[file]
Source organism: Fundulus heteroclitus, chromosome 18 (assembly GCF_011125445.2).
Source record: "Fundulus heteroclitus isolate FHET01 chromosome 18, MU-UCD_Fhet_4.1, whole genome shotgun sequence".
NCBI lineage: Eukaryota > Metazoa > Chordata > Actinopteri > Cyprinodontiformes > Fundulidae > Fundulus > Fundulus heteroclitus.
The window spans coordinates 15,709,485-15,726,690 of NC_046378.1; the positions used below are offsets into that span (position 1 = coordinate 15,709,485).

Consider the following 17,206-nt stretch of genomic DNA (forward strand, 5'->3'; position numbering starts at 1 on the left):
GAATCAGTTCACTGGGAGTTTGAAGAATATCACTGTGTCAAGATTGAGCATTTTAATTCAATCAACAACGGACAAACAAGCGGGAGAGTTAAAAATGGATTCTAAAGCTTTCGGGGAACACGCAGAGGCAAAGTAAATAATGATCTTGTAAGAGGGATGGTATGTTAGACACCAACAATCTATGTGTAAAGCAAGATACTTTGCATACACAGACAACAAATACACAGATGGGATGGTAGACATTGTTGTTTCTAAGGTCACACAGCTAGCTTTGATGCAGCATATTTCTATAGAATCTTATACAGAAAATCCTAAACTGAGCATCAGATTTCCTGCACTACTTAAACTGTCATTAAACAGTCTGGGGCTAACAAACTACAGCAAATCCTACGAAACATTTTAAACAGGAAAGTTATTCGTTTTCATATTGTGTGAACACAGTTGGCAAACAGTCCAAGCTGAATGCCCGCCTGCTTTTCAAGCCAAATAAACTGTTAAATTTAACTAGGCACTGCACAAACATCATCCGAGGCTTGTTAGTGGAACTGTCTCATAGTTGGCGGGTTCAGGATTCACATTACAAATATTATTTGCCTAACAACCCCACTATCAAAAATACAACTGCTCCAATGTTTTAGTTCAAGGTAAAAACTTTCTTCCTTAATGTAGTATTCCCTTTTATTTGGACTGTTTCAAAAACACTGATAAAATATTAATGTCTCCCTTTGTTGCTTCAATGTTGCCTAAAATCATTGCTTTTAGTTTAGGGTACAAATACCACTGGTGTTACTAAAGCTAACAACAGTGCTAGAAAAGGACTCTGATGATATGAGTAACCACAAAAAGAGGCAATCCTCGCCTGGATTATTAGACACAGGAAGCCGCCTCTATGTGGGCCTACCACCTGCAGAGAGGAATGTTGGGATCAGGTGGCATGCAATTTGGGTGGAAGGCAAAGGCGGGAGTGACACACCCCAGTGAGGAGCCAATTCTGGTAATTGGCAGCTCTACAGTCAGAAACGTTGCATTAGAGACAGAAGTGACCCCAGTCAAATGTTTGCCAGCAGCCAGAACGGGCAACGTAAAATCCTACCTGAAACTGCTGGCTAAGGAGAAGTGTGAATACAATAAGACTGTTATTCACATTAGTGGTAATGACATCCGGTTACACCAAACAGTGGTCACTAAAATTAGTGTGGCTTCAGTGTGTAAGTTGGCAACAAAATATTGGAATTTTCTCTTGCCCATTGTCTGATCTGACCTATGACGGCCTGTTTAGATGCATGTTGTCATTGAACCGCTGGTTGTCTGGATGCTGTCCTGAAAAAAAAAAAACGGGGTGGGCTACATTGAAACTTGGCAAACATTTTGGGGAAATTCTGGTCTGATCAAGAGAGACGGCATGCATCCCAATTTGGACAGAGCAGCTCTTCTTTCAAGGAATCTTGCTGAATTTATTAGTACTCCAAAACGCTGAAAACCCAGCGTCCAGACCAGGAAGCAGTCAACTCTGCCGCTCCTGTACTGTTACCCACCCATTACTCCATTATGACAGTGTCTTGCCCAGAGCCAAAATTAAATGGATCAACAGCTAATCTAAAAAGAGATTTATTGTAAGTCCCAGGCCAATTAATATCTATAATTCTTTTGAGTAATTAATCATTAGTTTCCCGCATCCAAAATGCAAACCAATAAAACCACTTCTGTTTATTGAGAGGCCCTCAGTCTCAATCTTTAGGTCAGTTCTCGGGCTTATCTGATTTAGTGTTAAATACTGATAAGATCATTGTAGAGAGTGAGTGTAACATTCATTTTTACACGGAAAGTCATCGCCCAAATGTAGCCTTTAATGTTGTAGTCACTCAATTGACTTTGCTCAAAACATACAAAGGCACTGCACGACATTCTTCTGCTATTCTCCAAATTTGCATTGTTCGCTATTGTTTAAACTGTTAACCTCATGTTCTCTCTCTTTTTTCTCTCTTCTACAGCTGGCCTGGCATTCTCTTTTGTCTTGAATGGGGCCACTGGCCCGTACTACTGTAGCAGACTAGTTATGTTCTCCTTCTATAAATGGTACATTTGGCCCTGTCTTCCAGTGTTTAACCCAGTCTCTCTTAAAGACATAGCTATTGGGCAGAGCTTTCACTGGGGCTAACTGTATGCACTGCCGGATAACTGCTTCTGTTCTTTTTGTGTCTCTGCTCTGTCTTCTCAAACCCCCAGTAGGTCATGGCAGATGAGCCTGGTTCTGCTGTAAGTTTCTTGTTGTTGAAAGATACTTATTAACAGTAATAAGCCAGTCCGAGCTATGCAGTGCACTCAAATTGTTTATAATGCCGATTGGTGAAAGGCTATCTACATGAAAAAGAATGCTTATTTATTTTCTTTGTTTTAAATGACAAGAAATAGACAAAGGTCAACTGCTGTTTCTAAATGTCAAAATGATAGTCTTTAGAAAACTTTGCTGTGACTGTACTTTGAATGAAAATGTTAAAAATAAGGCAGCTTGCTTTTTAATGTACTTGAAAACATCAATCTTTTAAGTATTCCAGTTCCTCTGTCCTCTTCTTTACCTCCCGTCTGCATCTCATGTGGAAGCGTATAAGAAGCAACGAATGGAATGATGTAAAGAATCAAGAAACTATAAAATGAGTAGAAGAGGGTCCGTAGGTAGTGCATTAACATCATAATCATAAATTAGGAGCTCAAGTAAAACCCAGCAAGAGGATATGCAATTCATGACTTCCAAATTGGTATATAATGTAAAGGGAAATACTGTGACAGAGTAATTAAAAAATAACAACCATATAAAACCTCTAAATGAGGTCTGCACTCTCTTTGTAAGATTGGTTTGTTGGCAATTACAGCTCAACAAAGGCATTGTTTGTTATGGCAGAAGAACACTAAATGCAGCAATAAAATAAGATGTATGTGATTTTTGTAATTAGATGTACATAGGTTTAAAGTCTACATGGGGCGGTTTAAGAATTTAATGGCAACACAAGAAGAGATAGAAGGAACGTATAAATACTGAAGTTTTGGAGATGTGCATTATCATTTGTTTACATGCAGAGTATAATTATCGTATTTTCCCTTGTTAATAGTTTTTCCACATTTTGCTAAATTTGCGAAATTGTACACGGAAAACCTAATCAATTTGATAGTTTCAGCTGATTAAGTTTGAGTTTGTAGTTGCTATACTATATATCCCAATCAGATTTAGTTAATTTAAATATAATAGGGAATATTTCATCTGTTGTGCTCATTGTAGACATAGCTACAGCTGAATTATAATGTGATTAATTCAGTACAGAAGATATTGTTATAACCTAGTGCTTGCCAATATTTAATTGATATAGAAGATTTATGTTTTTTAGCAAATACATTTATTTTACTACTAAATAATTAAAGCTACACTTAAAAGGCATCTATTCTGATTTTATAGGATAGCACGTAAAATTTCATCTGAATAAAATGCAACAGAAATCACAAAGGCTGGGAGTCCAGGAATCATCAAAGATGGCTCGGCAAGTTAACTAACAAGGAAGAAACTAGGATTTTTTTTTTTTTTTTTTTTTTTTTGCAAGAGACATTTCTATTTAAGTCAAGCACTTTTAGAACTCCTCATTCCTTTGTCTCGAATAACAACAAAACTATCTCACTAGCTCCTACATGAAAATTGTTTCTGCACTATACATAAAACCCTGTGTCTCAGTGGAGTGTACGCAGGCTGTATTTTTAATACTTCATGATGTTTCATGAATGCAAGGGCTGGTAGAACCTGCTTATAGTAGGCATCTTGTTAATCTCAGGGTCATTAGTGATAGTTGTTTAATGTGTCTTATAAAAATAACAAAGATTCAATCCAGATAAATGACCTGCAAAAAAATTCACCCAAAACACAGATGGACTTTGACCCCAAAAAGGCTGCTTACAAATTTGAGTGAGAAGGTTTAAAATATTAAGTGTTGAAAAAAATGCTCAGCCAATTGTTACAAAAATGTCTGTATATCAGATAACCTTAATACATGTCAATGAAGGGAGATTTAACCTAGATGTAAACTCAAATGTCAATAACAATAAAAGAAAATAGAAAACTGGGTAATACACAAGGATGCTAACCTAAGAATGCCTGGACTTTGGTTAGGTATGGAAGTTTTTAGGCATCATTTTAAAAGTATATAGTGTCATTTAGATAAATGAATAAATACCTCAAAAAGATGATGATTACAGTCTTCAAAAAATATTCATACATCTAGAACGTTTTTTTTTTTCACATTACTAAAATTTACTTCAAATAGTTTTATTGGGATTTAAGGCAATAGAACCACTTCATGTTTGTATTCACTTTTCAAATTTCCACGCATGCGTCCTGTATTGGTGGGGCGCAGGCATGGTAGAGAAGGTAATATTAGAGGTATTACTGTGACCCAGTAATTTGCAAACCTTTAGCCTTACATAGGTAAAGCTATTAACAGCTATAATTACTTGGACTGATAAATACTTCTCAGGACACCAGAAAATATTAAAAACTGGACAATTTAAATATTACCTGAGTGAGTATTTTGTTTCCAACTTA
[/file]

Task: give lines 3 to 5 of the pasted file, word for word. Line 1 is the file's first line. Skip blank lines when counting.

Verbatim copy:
NCBI lineage: Eukaryota > Metazoa > Chordata > Actinopteri > Cyprinodontiformes > Fundulidae > Fundulus > Fundulus heteroclitus.
The window spans coordinates 15,709,485-15,726,690 of NC_046378.1; the positions used below are offsets into that span (position 1 = coordinate 15,709,485).

Consider the following 17,206-nt stretch of genomic DNA (forward strand, 5'->3'; position numbering starts at 1 on the left):